The Four Pillars of Breaking a Fast

The average feeding window for a Westerner is…

Well, it’s more like a door than a window. 

One famous study that tracked our eating habits by having us log everything we ate all day concluded that most of us participate in 10 separate eating instances. That could be meals, a handful of chips, snacking on your meal while you’re making it, grabbing an apple on your way out the door, etc.

We used to be told it was healthier to eat six small meals a day than three larger ones – and to a certain extent, that can be helpful. It’s always a good thing to decrease the workload of your digestive tract but munching on smaller meals throughout the day. 

But now, we’re starting to understand how detrimental constant eating can be. Intermittent fasters and multi-day fasters alike consider the benefits of shortening their feeding window, spacing out their time between meals, and really giving your body a chance to regenerate and spend its energy elsewhere. 

Maybe you don’t consider yourself a person who fasts. But unless you eat in your sleep, everyone’s a person who fasts.

The more deliberate your fasting, the more careful you should be about reintroducing foods when you do begin to eat again. 

For example, the autophagy process initiates after about 18 hours of fasting. If you’re fasting for one day or more, only consuming water or tea, your body is working hard to clean out damaged cells, stimulate new stem cells, increase mitochondrial production, and repair tissues. 

By the end of a fast, you might feel like your stomach has shrunk and you’ll have to nibble your way back to normalcy. But you may also feel famished and dying to overdo it since you’ve been in a calorie-deficit for a day or so. 

As long as you stick to these four pillars of breaking a fast, you should shift back into a fed state pretty seamlessly. As always, if you’re concerned about your body and your health in terms of fasting and feeding, talk to your doctor to make sure they’re on board with your plans. 

Nutrient-Dense Foods

Nutrient density refers to how powerful a nutritious punch any food offers when compared to its weight or calories. 

For example, a raisin and a grape may have the same molecular make-up, but grapes are more nutrient-dense. 

That means that although you’re consuming essentially the same calories, you won’t feel full from the same number of raisins and grapes.

Forty grapes will fill you up much more than forty raisins. You can totally still eat raisins – in fact, raisins are used to break fasts in Saudi Arabia. But if you want to feel full off of less, grapes are your bet.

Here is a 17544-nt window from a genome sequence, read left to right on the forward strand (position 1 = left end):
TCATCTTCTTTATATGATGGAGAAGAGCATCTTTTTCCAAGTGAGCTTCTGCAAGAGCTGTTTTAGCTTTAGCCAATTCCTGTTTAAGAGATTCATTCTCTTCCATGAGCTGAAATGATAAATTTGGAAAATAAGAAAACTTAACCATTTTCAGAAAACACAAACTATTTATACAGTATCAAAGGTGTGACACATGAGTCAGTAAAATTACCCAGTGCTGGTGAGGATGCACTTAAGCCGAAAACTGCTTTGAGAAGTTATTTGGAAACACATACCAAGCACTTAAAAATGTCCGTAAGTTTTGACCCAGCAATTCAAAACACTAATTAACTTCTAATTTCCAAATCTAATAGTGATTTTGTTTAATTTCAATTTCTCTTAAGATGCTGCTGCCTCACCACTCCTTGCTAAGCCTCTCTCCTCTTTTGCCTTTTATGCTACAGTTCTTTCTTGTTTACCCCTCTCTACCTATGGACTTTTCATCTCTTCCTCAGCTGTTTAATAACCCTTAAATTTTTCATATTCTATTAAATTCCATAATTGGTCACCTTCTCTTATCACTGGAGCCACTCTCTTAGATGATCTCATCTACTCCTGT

When you’re coming off of a fast, try to focus on hydrating foods and nutrient-dense foods to get your stomach used to being full again, but with less heavy food. Fruits, veggies, lean meats, whole grains – all pretty nutrient dense, but start with fruits and veggies.

Broth or Soup

Broth has plenty of nutritional benefits, but doesn’t require huge energy output from your digestive system.

Bone broth is preferred, because it’s full of collagen and other nutrients that help to reinforce the mucosal lining of your intestines, but any broth is fine!

It’s gentle while still providing you with calories and nutrients.

Or, you can drink soup, with protein and carbs that are easy for the body to break down because they’ve been soft-cooked already.

Fermented Foods

Eating fermented foods like yogurt, kefir, kombucha, or sauerkraut help introduce helpful bacteria, and food for your gut’s helpful bacteria, back into the body after a few days without bacteria.

Plus, you tend to eat them in smaller quantities, which is ideal when you’re returning to a fed state from having been in a fasting state.

Fermented foods will also help rejuvenate the population of enzymes that the gut lost while you were fasting. 


Smoothies are an easier opportunity to not only break down the food you want to eat into easily digestible micronutrients, but also to pack plenty of different foods into one gentle drink.

Although you don’t want to get too complex right after a fast, so as not to overwhelm your digestive system, you can keep your smoothie simple – even combining elements of the other four pillars! 

Yogurt, strawberries, and grapes for example – nutrient dense and fermented.

It’s important to give as much thought to how you’re breaking your fast as you did to maintain it.

Keep meals small – preferably your first few should be under 500 calories.

Eat and chew slowly and with intention. 

Try to keep in mind all of the cleansing and rebuilding work you’ve done over the last few days, and make sure that what you’re eating aligns with the body you want to build.

And most importantly, stay hydrated!

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NY Times Best Selling author and film maker. Taoist Abbot and Qigong master. Husband and dad. I’m here to help you find your way and be healthy and happy. I don’t want to be your guru…just someone who’ll help point the way. If you’re looking for a real person who’s done the work, I’m your guy. I can light the path and walk along it with you but can’t walk for you.